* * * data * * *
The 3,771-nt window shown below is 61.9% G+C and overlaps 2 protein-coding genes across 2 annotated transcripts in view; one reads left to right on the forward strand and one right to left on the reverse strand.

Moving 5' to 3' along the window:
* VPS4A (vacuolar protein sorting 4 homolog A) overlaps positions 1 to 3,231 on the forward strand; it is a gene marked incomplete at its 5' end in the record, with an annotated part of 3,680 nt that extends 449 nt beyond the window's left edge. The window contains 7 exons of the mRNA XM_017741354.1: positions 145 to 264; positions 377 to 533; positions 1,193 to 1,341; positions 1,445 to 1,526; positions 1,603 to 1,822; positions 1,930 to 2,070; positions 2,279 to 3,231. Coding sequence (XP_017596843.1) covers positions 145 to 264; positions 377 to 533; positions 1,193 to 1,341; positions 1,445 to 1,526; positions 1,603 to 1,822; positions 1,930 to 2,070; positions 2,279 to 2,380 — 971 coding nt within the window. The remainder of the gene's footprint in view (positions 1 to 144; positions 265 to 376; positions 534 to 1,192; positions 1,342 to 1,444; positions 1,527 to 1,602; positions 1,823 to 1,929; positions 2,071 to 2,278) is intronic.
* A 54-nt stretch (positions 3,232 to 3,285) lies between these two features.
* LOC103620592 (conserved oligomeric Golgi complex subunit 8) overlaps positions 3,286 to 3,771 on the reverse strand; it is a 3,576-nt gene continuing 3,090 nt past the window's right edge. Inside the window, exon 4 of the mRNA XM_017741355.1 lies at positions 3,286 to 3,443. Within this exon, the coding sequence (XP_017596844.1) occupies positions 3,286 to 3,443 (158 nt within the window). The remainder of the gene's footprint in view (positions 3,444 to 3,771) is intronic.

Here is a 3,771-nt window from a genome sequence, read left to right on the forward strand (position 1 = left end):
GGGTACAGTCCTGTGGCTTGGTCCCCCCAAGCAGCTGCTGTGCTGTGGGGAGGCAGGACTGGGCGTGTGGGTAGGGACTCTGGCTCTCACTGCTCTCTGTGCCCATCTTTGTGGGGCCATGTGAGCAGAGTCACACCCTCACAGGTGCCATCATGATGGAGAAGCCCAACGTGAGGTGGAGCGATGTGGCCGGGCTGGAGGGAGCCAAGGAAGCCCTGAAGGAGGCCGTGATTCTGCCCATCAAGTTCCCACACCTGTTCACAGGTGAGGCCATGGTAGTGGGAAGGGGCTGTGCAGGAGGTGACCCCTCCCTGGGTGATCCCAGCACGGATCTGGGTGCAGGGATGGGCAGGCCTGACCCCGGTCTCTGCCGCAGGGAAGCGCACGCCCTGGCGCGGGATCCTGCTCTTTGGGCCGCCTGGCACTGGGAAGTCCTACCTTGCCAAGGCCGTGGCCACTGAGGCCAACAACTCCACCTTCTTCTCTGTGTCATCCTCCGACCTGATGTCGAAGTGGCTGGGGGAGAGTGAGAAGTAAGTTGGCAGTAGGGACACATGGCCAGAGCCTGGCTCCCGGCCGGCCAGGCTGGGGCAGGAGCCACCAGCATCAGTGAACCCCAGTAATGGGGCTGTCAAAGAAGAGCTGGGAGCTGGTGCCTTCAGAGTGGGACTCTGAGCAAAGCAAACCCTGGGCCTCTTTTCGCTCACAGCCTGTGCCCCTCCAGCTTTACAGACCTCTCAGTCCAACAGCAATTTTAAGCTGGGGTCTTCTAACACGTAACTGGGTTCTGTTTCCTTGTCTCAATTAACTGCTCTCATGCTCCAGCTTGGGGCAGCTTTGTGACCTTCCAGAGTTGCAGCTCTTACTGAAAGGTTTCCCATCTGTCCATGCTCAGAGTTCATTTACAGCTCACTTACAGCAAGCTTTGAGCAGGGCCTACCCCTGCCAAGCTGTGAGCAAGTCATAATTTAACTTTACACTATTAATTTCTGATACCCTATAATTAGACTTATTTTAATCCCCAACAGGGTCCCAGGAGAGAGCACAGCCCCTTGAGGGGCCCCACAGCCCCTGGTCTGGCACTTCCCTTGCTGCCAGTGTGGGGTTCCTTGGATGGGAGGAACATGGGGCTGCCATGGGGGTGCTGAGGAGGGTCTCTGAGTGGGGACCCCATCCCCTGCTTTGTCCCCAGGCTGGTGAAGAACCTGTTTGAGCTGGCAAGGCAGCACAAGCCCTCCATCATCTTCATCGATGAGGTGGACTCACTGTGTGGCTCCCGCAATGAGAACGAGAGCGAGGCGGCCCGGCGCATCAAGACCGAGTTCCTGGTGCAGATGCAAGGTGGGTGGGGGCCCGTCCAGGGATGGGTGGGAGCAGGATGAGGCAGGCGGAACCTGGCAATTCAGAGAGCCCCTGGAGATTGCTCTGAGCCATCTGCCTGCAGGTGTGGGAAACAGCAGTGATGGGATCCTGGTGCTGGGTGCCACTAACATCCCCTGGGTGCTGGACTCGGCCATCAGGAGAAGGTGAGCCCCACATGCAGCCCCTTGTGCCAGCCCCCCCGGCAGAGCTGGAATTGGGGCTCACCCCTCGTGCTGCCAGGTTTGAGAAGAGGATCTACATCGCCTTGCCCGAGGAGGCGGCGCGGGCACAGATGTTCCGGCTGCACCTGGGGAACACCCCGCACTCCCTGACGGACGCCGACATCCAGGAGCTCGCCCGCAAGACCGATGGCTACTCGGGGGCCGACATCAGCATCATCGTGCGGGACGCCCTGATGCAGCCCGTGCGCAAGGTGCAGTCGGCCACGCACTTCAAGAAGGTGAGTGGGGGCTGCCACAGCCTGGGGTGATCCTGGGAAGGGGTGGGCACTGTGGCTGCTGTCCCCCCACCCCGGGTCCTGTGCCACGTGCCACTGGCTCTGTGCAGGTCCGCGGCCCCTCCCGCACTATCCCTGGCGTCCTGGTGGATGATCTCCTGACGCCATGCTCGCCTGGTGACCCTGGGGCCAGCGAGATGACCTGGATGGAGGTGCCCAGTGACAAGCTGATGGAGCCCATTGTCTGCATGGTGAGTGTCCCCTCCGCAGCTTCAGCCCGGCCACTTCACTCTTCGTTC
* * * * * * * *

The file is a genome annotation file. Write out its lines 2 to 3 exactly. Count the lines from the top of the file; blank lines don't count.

Moving 5' to 3' along the window:
* VPS4A (vacuolar protein sorting 4 homolog A) overlaps positions 1 to 3,231 on the forward strand; it is a gene marked incomplete at its 5' end in the record, with an annotated part of 3,680 nt that extends 449 nt beyond the window's left edge. The window contains 7 exons of the mRNA XM_017741354.1: positions 145 to 264; positions 377 to 533; positions 1,193 to 1,341; positions 1,445 to 1,526; positions 1,603 to 1,822; positions 1,930 to 2,070; positions 2,279 to 3,231. Coding sequence (XP_017596843.1) covers positions 145 to 264; positions 377 to 533; positions 1,193 to 1,341; positions 1,445 to 1,526; positions 1,603 to 1,822; positions 1,930 to 2,070; positions 2,279 to 2,380 — 971 coding nt within the window. The remainder of the gene's footprint in view (positions 1 to 144; positions 265 to 376; positions 534 to 1,192; positions 1,342 to 1,444; positions 1,527 to 1,602; positions 1,823 to 1,929; positions 2,071 to 2,278) is intronic.